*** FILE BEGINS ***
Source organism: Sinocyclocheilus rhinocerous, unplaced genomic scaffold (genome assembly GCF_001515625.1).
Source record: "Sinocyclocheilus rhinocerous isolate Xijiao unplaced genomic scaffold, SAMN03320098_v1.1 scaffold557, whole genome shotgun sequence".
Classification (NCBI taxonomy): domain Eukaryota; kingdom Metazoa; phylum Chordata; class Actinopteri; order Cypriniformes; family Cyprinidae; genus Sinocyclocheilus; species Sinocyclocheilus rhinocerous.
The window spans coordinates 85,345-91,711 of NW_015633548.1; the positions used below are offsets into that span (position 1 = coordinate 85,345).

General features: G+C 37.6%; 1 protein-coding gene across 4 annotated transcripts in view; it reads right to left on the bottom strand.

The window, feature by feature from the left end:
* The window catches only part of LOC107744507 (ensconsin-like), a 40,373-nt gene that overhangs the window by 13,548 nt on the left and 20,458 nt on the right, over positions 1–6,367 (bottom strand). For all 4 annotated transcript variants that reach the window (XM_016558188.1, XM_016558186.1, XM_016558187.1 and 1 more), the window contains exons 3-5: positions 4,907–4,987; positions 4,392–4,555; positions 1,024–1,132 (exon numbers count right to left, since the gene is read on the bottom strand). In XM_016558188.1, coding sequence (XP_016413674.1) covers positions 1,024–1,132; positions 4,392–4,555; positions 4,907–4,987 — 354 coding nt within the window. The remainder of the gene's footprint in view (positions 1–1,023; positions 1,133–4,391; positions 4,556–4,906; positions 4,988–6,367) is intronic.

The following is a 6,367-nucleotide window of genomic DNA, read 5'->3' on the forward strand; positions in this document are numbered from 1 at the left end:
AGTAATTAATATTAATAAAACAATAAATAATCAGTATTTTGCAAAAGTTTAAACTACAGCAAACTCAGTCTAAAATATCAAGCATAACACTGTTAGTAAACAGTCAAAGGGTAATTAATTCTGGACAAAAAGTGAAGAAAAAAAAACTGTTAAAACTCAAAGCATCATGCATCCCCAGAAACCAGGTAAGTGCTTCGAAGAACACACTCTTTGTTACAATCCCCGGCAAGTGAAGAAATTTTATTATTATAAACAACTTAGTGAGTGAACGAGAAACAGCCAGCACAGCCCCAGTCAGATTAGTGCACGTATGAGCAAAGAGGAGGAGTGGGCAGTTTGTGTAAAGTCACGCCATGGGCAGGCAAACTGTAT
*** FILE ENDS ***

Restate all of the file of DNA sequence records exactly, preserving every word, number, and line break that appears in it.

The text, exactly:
Source organism: Sinocyclocheilus rhinocerous, unplaced genomic scaffold (genome assembly GCF_001515625.1).
Source record: "Sinocyclocheilus rhinocerous isolate Xijiao unplaced genomic scaffold, SAMN03320098_v1.1 scaffold557, whole genome shotgun sequence".
Classification (NCBI taxonomy): domain Eukaryota; kingdom Metazoa; phylum Chordata; class Actinopteri; order Cypriniformes; family Cyprinidae; genus Sinocyclocheilus; species Sinocyclocheilus rhinocerous.
The window spans coordinates 85,345-91,711 of NW_015633548.1; the positions used below are offsets into that span (position 1 = coordinate 85,345).

General features: G+C 37.6%; 1 protein-coding gene across 4 annotated transcripts in view; it reads right to left on the bottom strand.

The window, feature by feature from the left end:
* The window catches only part of LOC107744507 (ensconsin-like), a 40,373-nt gene that overhangs the window by 13,548 nt on the left and 20,458 nt on the right, over positions 1–6,367 (bottom strand). For all 4 annotated transcript variants that reach the window (XM_016558188.1, XM_016558186.1, XM_016558187.1 and 1 more), the window contains exons 3-5: positions 4,907–4,987; positions 4,392–4,555; positions 1,024–1,132 (exon numbers count right to left, since the gene is read on the bottom strand). In XM_016558188.1, coding sequence (XP_016413674.1) covers positions 1,024–1,132; positions 4,392–4,555; positions 4,907–4,987 — 354 coding nt within the window. The remainder of the gene's footprint in view (positions 1–1,023; positions 1,133–4,391; positions 4,556–4,906; positions 4,988–6,367) is intronic.

The following is a 6,367-nucleotide window of genomic DNA, read 5'->3' on the forward strand; positions in this document are numbered from 1 at the left end:
AGTAATTAATATTAATAAAACAATAAATAATCAGTATTTTGCAAAAGTTTAAACTACAGCAAACTCAGTCTAAAATATCAAGCATAACACTGTTAGTAAACAGTCAAAGGGTAATTAATTCTGGACAAAAAGTGAAGAAAAAAAAACTGTTAAAACTCAAAGCATCATGCATCCCCAGAAACCAGGTAAGTGCTTCGAAGAACACACTCTTTGTTACAATCCCCGGCAAGTGAAGAAATTTTATTATTATAAACAACTTAGTGAGTGAACGAGAAACAGCCAGCACAGCCCCAGTCAGATTAGTGCACGTATGAGCAAAGAGGAGGAGTGGGCAGTTTGTGTAAAGTCACGCCATGGGCAGGCAAACTGTAT